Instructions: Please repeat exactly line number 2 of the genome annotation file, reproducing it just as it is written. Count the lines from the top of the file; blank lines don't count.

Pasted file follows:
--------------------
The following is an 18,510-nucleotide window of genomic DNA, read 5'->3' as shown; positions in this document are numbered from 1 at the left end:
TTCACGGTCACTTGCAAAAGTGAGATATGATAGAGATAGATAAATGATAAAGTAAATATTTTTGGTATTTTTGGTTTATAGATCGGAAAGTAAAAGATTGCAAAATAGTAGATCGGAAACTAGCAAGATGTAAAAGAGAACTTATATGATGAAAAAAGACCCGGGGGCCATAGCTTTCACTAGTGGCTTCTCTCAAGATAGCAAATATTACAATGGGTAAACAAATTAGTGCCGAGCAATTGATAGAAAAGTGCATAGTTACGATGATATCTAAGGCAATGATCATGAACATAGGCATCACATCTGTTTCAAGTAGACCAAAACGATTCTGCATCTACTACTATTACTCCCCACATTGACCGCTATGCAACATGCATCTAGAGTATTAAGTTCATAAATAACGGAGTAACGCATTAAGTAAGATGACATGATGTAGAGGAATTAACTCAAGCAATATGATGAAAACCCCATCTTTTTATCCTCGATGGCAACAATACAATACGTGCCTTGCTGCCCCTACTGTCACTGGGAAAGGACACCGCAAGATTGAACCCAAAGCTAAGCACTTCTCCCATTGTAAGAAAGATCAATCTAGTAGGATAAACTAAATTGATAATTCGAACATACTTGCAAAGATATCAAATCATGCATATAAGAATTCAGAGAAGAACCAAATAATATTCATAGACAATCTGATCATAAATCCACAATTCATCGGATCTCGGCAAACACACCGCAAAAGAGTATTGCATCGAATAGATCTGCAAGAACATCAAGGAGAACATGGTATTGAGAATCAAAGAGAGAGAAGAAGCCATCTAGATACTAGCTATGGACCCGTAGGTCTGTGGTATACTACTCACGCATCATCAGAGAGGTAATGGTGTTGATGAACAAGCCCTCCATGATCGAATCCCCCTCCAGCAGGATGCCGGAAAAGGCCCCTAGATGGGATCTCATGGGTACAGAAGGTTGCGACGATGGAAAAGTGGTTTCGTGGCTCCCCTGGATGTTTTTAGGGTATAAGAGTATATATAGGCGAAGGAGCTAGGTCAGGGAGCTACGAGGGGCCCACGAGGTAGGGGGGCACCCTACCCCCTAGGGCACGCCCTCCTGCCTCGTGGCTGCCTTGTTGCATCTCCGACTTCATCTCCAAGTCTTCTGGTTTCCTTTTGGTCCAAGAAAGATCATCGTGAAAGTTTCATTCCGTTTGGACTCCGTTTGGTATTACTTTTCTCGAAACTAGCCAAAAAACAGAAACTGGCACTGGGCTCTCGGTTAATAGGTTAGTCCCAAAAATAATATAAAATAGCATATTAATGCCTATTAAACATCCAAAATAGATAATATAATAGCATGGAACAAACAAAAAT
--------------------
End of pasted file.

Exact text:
TTCACGGTCACTTGCAAAAGTGAGATATGATAGAGATAGATAAATGATAAAGTAAATATTTTTGGTATTTTTGGTTTATAGATCGGAAAGTAAAAGATTGCAAAATAGTAGATCGGAAACTAGCAAGATGTAAAAGAGAACTTATATGATGAAAAAAGACCCGGGGGCCATAGCTTTCACTAGTGGCTTCTCTCAAGATAGCAAATATTACAATGGGTAAACAAATTAGTGCCGAGCAATTGATAGAAAAGTGCATAGTTACGATGATATCTAAGGCAATGATCATGAACATAGGCATCACATCTGTTTCAAGTAGACCAAAACGATTCTGCATCTACTACTATTACTCCCCACATTGACCGCTATGCAACATGCATCTAGAGTATTAAGTTCATAAATAACGGAGTAACGCATTAAGTAAGATGACATGATGTAGAGGAATTAACTCAAGCAATATGATGAAAACCCCATCTTTTTATCCTCGATGGCAACAATACAATACGTGCCTTGCTGCCCCTACTGTCACTGGGAAAGGACACCGCAAGATTGAACCCAAAGCTAAGCACTTCTCCCATTGTAAGAAAGATCAATCTAGTAGGATAAACTAAATTGATAATTCGAACATACTTGCAAAGATATCAAATCATGCATATAAGAATTCAGAGAAGAACCAAATAATATTCATAGACAATCTGATCATAAATCCACAATTCATCGGATCTCGGCAAACACACCGCAAAAGAGTATTGCATCGAATAGATCTGCAAGAACATCAAGGAGAACATGGTATTGAGAATCAAAGAGAGAGAAGAAGCCATCTAGATACTAGCTATGGACCCGTAGGTCTGTGGTATACTACTCACGCATCATCAGAGAGGTAATGGTGTTGATGAACAAGCCCTCCATGATCGAATCCCCCTCCAGCAGGATGCCGGAAAAGGCCCCTAGATGGGATCTCATGGGTACAGAAGGTTGCGACGATGGAAAAGTGGTTTCGTGGCTCCCCTGGATGTTTTTAGGGTATAAGAGTATATATAGGCGAAGGAGCTAGGTCAGGGAGCTACGAGGGGCCCACGAGGTAGGGGGGCACCCTACCCCCTAGGGCACGCCCTCCTGCCTCGTGGCTGCCTTGTTGCATCTCCGACTTCATCTCCAAGTCTTCTGGTTTCCTTTTGGTCCAAGAAAGATCATCGTGAAAGTTTCATTCCGTTTGGACTCCGTTTGGTATTACTTTTCTCGAAACTAGCCAAAAAACAGAAACTGGCACTGGGCTCTCGGTTAATAGGTTAGTCCCAAAAATAATATAAAATAGCATATTAATGCCTATTAAACATCCAAAATAGATAATATAATAGCATGGAACAAACAAAAAT